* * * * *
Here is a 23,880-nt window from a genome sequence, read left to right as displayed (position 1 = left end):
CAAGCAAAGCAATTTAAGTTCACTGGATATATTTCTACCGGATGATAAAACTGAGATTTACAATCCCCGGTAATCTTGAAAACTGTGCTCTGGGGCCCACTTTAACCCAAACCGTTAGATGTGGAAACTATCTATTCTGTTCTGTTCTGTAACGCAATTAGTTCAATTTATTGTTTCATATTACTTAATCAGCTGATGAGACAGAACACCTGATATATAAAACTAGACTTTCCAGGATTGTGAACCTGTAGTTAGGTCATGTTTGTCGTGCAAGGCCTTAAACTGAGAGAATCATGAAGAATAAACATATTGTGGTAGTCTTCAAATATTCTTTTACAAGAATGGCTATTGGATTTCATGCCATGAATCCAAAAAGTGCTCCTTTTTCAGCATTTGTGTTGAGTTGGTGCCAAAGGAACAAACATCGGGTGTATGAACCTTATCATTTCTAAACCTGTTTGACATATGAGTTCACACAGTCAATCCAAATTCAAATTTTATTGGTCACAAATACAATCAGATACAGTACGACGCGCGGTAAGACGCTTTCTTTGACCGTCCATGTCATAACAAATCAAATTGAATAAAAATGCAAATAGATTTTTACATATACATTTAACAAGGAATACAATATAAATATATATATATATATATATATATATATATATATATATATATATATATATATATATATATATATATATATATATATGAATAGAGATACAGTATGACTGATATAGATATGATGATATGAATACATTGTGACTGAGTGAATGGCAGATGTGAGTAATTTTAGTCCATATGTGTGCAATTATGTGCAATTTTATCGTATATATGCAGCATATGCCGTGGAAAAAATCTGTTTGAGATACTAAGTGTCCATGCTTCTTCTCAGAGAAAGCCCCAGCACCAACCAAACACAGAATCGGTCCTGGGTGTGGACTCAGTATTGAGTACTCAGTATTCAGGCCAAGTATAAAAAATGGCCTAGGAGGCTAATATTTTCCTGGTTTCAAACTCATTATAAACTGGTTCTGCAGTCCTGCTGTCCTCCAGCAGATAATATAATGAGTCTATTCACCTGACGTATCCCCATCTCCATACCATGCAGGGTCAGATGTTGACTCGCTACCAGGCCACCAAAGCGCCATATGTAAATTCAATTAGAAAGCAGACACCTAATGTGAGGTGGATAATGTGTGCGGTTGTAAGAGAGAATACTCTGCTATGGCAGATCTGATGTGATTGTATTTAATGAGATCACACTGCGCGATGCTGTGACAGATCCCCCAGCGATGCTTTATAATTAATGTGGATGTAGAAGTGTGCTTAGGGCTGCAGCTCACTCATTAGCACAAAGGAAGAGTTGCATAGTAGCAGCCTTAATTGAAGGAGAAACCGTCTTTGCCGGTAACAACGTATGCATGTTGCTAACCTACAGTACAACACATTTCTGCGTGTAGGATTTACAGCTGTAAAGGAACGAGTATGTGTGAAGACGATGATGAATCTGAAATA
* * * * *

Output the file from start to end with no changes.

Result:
Here is a 23,880-nt window from a genome sequence, read left to right as displayed (position 1 = left end):
CAAGCAAAGCAATTTAAGTTCACTGGATATATTTCTACCGGATGATAAAACTGAGATTTACAATCCCCGGTAATCTTGAAAACTGTGCTCTGGGGCCCACTTTAACCCAAACCGTTAGATGTGGAAACTATCTATTCTGTTCTGTTCTGTAACGCAATTAGTTCAATTTATTGTTTCATATTACTTAATCAGCTGATGAGACAGAACACCTGATATATAAAACTAGACTTTCCAGGATTGTGAACCTGTAGTTAGGTCATGTTTGTCGTGCAAGGCCTTAAACTGAGAGAATCATGAAGAATAAACATATTGTGGTAGTCTTCAAATATTCTTTTACAAGAATGGCTATTGGATTTCATGCCATGAATCCAAAAAGTGCTCCTTTTTCAGCATTTGTGTTGAGTTGGTGCCAAAGGAACAAACATCGGGTGTATGAACCTTATCATTTCTAAACCTGTTTGACATATGAGTTCACACAGTCAATCCAAATTCAAATTTTATTGGTCACAAATACAATCAGATACAGTACGACGCGCGGTAAGACGCTTTCTTTGACCGTCCATGTCATAACAAATCAAATTGAATAAAAATGCAAATAGATTTTTACATATACATTTAACAAGGAATACAATATAAATATATATATATATATATATATATATATATATATATATATATATATATATATATATATATATATATATATATATATGAATAGAGATACAGTATGACTGATATAGATATGATGATATGAATACATTGTGACTGAGTGAATGGCAGATGTGAGTAATTTTAGTCCATATGTGTGCAATTATGTGCAATTTTATCGTATATATGCAGCATATGCCGTGGAAAAAATCTGTTTGAGATACTAAGTGTCCATGCTTCTTCTCAGAGAAAGCCCCAGCACCAACCAAACACAGAATCGGTCCTGGGTGTGGACTCAGTATTGAGTACTCAGTATTCAGGCCAAGTATAAAAAATGGCCTAGGAGGCTAATATTTTCCTGGTTTCAAACTCATTATAAACTGGTTCTGCAGTCCTGCTGTCCTCCAGCAGATAATATAATGAGTCTATTCACCTGACGTATCCCCATCTCCATACCATGCAGGGTCAGATGTTGACTCGCTACCAGGCCACCAAAGCGCCATATGTAAATTCAATTAGAAAGCAGACACCTAATGTGAGGTGGATAATGTGTGCGGTTGTAAGAGAGAATACTCTGCTATGGCAGATCTGATGTGATTGTATTTAATGAGATCACACTGCGCGATGCTGTGACAGATCCCCCAGCGATGCTTTATAATTAATGTGGATGTAGAAGTGTGCTTAGGGCTGCAGCTCACTCATTAGCACAAAGGAAGAGTTGCATAGTAGCAGCCTTAATTGAAGGAGAAACCGTCTTTGCCGGTAACAACGTATGCATGTTGCTAACCTACAGTACAACACATTTCTGCGTGTAGGATTTACAGCTGTAAAGGAACGAGTATGTGTGAAGACGATGATGAATCTGAAATA